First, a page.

23rd September, 2011
One of the great cols of the Tour de France included here with the prequel up the Télegraphe giving over 2000m of climbing and finishing at 2645m.
This superb col is almost as big as they come. The sustained climbing effort over first the Télegraphe, and then the Galibier itself, is a major trip for any road-biker. Although never desperately steep it is unrelenting and a bigger undertaking than other giants like Mont Ventoux from Bedoin. The scenery is spectacular and follows the familiar pattern for a lot of Alpine road climbs - start in the trees (and usually extreme heat) and wind upwards higher and higher until you cross the tree-line. Then things usually get even hotter. With the Galibier though you actually get so high that it starts getting cold again. On our ascent the temperature was 35 degrees at the base of the Télegraphe and 5 degress on the summit of the col. Choosing the correct clothing for this can be quite tricky especially since you want to be as light as possible. A good windproof layer is essential, something with a bit of warmth in it will be very welcome on the descent. The route itself is easy to follow since it is extremely well signed, and if you can't follow those then follow the other road-bikers. This route card, together with the Croix de la Fer and Alpe d'Huez, make up the three big climbs on the Marmotte tour. This annual event starts in Bourg de Oisans at the foot of Alpe d'Huez, then takes the huge road loop round the afore-mentioned climbs before dropping down to the Col de Lautaret and back down through La Grave to Bourg de Oisans. To top it all off you finish up Alpe d'Huez. Although the event is on a single day, the course itself is a target for road-bikers all summer long. Having ridden all three major climbs of the Marmotte on separate days I under no illusion as to how hard this massive circuit is! A route card will follow if I ever get round to it.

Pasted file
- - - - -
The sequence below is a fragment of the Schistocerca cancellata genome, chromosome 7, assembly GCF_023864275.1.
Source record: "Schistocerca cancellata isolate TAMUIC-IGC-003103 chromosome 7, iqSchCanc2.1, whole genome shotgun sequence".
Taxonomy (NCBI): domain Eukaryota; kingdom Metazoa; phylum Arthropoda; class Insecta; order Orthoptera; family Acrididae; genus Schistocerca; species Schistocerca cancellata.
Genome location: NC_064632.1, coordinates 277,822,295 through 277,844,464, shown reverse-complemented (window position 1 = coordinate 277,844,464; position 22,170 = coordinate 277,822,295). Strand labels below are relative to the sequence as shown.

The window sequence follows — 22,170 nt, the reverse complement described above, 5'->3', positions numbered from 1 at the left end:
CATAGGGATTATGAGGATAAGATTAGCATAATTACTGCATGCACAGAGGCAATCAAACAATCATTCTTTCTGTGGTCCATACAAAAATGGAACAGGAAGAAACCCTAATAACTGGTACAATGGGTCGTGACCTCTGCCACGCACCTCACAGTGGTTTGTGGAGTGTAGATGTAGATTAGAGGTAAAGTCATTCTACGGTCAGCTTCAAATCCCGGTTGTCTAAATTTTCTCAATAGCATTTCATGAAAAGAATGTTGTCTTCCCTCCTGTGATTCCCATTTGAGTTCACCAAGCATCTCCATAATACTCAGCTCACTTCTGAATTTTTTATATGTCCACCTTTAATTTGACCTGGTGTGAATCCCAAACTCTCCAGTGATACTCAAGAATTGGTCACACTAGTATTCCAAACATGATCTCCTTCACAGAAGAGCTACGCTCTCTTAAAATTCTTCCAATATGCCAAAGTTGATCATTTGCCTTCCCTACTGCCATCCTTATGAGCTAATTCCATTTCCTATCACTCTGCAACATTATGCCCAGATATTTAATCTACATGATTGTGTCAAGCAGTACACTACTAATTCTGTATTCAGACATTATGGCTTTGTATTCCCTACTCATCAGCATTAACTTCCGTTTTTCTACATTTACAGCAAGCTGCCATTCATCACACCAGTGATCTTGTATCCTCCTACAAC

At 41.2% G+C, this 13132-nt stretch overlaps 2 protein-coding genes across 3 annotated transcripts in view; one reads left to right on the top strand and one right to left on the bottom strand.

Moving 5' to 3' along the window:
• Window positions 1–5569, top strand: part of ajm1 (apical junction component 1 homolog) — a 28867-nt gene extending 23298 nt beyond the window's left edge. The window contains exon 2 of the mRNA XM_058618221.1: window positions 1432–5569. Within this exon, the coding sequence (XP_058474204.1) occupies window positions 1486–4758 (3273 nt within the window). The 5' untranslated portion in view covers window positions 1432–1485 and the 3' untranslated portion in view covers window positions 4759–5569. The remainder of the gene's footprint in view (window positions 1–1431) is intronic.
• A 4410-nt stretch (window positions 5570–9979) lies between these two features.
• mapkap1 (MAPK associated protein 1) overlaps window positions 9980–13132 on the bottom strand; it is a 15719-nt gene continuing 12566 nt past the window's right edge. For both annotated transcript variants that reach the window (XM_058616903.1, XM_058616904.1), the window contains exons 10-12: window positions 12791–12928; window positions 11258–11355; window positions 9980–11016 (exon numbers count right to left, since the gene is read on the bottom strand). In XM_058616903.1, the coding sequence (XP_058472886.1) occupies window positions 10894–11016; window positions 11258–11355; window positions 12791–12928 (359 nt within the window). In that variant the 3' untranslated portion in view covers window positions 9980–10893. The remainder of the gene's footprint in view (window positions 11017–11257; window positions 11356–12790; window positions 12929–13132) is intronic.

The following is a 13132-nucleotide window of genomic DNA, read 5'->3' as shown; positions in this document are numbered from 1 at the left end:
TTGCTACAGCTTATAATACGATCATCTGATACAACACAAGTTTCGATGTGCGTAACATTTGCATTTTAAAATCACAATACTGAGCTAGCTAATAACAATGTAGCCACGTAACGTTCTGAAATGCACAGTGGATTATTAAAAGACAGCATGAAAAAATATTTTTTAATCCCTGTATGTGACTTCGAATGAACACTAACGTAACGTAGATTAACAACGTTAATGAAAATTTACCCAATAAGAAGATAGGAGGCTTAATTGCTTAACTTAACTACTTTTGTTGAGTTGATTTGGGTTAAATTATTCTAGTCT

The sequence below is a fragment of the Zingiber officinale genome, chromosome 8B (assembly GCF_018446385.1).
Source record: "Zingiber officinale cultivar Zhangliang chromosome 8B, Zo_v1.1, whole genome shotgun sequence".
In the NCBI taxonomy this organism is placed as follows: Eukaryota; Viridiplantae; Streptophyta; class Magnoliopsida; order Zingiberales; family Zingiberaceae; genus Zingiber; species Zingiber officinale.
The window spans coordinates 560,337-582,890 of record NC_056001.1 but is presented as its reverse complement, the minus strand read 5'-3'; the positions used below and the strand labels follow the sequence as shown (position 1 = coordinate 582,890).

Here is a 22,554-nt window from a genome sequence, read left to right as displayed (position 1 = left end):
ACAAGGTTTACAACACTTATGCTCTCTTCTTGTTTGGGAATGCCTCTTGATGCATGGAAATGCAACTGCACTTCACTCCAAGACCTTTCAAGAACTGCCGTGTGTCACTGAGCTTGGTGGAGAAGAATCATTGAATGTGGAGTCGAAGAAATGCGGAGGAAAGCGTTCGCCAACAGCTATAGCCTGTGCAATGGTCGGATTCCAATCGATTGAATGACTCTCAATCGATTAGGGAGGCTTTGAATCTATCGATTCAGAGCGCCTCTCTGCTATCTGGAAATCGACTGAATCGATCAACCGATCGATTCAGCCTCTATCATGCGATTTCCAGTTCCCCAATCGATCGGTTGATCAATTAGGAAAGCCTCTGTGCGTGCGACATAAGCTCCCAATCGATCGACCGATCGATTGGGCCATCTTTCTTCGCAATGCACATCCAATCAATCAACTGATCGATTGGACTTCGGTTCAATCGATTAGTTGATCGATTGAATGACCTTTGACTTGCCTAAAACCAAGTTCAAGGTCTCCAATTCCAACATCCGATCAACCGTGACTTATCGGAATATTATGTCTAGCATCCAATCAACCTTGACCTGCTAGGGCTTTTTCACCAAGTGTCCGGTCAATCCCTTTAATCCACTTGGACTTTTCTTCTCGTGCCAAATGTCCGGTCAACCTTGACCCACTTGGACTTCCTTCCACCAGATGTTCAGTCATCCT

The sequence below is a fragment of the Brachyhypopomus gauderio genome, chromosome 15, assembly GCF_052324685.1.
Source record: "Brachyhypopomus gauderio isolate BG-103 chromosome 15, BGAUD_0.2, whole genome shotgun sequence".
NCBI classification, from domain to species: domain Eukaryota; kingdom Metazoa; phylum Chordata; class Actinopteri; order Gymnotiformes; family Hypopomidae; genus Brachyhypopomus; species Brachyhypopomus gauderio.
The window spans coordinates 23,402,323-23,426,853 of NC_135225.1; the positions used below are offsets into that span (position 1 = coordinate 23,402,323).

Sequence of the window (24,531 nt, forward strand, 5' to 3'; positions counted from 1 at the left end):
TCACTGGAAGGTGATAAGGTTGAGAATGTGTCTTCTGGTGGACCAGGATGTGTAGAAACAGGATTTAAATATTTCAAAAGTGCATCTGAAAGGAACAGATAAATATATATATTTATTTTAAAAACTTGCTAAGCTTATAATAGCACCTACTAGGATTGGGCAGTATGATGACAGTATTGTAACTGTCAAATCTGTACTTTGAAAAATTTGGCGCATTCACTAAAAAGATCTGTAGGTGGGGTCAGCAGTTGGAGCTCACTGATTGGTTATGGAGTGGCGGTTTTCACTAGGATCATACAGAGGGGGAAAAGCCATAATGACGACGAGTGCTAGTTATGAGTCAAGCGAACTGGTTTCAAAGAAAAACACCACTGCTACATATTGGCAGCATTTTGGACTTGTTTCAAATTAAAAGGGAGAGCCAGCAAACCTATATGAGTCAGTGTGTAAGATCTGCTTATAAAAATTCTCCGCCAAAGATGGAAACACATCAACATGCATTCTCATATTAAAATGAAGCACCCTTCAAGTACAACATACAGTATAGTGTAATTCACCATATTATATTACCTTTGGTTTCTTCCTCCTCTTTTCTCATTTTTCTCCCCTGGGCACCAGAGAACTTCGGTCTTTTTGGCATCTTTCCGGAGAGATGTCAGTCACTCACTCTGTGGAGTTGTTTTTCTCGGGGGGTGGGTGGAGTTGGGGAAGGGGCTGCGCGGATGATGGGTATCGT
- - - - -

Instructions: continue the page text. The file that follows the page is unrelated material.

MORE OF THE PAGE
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Distance: 21.23 miles (34.17 km)
Total ascent: 2,200m
Steepest Gradient: 19% (1 in 5)
Time: 2:30 – 5 hours (Road biking)
Additional InformationStart Saint-Michel-de-Maurienne, Savoie, France, 45.2157, 6.4749; Finish The Col du Galibier (2545m), 45.0640, 6.4081
Name of the town nearest to the start of this route
Very good quality road surfaces due to it being a frequent stage in the TdF. The roads are wide and pleasant to cycle without too much bad traffic.
The Galibier itself often has a dusting of snow in July and August so this is strictly summer only. The downside of that is you are likely to be hot on much of the ride but the summit is almost always cold.
Saint-Michel-de-Maurienne is not such a tourist spot. It may have bike hire but I haven't been able to find it. Valloire certainly does offer bike hire both road and mountain.
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by Alan James - UKC and UKH